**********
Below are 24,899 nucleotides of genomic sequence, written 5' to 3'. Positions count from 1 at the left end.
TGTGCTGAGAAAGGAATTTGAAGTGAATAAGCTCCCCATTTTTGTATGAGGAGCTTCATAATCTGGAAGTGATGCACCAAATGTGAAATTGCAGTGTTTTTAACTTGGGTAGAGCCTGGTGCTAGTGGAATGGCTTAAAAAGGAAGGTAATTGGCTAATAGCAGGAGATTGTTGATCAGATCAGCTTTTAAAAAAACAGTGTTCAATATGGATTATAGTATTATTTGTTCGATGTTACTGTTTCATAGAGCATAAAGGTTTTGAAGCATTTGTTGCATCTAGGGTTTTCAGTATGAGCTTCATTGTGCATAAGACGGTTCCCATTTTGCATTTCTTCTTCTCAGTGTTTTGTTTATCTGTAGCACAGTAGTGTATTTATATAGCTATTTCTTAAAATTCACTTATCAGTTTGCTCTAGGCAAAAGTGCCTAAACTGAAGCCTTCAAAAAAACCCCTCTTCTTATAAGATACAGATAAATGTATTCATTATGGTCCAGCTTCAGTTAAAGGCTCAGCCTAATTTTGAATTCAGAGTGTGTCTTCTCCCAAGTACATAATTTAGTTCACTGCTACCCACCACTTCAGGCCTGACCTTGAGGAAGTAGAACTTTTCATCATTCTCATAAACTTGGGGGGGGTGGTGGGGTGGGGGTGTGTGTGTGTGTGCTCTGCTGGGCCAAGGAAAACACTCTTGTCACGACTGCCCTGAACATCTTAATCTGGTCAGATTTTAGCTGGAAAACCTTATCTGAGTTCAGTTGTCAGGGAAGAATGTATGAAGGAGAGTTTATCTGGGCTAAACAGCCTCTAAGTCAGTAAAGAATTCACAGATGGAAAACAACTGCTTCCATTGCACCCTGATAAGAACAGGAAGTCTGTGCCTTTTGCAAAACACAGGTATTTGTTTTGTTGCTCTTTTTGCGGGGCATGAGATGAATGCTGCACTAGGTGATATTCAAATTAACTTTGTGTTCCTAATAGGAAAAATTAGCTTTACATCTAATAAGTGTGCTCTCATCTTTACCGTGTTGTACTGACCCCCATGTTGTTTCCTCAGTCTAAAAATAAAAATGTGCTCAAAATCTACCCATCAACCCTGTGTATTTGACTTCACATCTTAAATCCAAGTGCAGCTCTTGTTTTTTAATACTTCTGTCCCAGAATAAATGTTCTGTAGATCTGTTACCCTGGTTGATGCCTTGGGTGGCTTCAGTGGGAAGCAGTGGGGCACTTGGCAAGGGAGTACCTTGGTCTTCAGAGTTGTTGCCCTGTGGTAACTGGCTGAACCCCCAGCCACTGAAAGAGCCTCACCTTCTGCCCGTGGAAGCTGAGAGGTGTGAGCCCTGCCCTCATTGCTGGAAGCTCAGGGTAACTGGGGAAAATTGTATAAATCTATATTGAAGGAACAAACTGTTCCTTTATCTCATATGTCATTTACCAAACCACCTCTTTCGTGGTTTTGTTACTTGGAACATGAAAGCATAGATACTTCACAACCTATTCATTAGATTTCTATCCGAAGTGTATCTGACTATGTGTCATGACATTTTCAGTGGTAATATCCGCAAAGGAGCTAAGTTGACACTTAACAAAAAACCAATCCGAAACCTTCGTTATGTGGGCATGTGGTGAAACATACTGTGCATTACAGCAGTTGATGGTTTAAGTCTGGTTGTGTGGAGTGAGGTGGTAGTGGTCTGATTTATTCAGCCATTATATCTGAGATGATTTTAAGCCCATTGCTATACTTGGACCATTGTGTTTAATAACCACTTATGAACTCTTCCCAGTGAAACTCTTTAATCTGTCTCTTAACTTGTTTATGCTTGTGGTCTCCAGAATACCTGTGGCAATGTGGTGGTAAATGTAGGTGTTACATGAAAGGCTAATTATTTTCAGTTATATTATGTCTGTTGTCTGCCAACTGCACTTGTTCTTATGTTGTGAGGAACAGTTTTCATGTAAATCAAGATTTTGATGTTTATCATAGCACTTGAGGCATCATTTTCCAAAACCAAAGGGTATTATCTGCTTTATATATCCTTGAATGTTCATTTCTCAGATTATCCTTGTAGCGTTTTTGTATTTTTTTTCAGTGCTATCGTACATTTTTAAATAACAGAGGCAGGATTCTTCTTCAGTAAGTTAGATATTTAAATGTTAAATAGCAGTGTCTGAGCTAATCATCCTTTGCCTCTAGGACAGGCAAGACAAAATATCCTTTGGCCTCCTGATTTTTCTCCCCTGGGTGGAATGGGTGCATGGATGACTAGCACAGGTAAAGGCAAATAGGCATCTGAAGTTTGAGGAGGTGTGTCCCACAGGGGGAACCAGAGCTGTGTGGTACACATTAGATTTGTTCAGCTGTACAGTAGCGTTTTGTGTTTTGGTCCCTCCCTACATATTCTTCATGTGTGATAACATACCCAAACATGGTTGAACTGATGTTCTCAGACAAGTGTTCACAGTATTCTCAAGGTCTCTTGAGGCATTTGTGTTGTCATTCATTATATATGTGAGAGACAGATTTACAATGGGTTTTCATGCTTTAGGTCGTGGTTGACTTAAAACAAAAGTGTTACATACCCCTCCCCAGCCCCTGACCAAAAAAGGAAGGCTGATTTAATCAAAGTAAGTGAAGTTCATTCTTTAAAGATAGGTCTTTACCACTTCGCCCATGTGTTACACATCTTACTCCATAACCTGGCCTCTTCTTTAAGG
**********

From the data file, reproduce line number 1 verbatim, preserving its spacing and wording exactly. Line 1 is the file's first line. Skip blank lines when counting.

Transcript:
Below are 24,899 nucleotides of genomic sequence, written 5' to 3'. Positions count from 1 at the left end.